SAN JOSE, Calif. In a handful of technical papers presented the week of June 11, Intel Corp. is disclosing more details about its research into the future of multi-core processors.
Highlights include work on a new ultra low power chip-to-chip interconnect that hits data rates up to 15 Gbits/second as well as techniques to spread jobs more effectively across multiple cores and their memories. Intel would not say when any of the advances might appear in its commercial products.
"Eventually we will need to get to deliver terabits/s of data to a multi-core die," said Randy Mooney, an Intel Fellow and director of I/O research. But using today's techniques that could require a whopping 100W of power, he said.
In a paper at the VLSI Symposium in Japan, Intel engineers described a chip-to-chip link
That scales from 5 to 15 Gbits/s at power consumption levels as low as 2.7 mW/Gbit/s. The technology, used in Intel's prototype 80-core Terascale processor, consumes from 14mW at 5 Gbits/s to 75mW at 15Gbps.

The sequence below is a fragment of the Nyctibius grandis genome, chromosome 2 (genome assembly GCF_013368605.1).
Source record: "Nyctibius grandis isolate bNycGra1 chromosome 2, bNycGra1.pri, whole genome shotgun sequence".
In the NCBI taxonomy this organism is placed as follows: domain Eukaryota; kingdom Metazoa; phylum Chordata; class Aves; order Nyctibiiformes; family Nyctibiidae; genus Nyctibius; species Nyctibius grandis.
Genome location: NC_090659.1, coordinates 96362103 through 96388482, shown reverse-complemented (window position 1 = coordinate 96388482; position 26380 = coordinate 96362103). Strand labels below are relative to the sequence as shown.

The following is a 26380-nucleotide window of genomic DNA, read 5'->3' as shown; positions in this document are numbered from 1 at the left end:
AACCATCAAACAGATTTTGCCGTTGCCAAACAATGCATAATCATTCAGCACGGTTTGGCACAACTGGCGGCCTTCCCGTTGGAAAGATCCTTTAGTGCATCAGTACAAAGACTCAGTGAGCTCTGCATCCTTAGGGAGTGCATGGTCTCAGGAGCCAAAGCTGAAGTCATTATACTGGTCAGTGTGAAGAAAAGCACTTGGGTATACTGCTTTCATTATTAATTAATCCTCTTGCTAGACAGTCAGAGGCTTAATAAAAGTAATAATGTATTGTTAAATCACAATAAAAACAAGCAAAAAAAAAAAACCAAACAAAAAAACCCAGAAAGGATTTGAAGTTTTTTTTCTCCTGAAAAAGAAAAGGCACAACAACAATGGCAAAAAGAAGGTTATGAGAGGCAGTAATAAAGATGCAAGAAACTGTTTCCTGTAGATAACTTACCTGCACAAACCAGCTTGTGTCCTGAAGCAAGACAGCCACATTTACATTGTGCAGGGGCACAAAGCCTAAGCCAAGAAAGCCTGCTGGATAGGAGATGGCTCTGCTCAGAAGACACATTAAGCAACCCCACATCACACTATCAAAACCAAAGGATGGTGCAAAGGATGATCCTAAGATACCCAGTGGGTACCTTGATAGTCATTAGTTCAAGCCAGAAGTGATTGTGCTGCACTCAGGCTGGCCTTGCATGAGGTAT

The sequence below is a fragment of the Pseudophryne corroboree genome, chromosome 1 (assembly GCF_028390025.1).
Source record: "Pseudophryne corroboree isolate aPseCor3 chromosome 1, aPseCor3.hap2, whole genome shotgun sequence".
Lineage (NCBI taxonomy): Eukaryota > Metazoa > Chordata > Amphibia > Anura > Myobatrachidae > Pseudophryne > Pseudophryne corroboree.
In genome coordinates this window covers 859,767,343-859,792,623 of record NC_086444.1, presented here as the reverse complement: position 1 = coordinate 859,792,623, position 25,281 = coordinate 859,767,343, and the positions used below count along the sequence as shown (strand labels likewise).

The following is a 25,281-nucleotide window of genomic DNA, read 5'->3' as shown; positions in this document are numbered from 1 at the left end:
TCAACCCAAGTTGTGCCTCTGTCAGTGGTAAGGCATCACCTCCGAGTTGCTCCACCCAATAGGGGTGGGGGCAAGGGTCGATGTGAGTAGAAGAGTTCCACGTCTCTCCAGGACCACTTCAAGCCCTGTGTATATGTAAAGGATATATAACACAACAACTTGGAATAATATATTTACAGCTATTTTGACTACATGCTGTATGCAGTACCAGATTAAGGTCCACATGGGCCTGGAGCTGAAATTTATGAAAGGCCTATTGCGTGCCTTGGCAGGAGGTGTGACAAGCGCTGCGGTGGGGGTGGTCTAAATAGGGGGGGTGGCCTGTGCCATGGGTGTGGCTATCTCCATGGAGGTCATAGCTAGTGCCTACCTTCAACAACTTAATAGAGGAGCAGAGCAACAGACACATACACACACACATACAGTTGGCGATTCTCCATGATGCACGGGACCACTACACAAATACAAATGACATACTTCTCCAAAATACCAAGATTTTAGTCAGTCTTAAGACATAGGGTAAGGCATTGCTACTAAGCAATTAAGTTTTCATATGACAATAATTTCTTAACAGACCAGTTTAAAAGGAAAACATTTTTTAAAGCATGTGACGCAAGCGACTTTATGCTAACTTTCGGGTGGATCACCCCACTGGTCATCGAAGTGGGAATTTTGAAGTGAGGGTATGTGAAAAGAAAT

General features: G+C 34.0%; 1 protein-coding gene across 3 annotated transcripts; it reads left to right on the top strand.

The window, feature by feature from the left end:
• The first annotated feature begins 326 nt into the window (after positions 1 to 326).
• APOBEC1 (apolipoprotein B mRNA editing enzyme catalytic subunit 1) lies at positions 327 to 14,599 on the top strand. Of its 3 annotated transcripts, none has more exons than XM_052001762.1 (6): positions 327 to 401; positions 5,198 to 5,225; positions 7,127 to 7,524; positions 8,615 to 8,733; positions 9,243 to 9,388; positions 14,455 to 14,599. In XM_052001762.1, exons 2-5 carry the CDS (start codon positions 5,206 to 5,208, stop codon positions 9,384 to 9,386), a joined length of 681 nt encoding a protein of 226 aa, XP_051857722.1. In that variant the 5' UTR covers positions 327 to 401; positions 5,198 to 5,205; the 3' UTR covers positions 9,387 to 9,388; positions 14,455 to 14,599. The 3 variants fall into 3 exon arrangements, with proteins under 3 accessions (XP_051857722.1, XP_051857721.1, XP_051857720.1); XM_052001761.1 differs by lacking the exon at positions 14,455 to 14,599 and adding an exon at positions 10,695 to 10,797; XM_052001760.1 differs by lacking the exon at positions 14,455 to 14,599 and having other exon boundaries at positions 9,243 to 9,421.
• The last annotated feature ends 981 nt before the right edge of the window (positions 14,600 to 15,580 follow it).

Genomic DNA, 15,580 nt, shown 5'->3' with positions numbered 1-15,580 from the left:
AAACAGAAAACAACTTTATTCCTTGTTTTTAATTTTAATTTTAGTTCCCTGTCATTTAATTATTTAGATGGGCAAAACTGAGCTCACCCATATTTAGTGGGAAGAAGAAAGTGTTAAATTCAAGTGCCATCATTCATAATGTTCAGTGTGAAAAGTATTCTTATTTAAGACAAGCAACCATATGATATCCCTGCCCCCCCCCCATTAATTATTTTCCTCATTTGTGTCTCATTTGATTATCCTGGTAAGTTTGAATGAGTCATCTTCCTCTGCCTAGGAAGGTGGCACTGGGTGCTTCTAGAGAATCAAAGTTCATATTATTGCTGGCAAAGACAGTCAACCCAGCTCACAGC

Rambus announced earlier this year an I/O technology that hits 2.2 mW/Gbit/s, however it is only characterized to work at 6 Gbits/s. "We are generating fast I/Os with as little as 14 percent of the power used in production interfaces today," said Mooney.
Intel achieved its power levels using multiple techniques. The design dynamically scales the frequency and voltage levels of both transmitter and receiver chips. In addition, Intel used a passive inductor to terminate data lines rather than a resistor.
The chip also saves power by eliminating clock buffers, letting clock information vary as it comes in via a wire with controlled electrical characteristics. The clock variance will not disrupt processing jobs, but the elimination of buffers reduces power significantly, Mooney said.
In a separate paper, Intel disclosed a software implementation of transactional memory that lets a processor eliminate much of the coarse-grained locking mechanisms that stall jobs waiting for memory to become free. By using fine-grained so-called atomic transactions, Intel was able to show performance improvements that ranged from five percent to 100 percent depending on the application.
"There have been a lot of implementations of atomic transactions, but this one can scale well to chips with tens of cores," said Jerry Bautista, co-director of Intel's terascale computing research effort.
Among other advances in the terascale project, Intel disclosed it is using a hardware scheduling unit on the die to better manage the process of assigning threads to cores. The hardware scheduler doubled performance on a simulated 64-core CPU.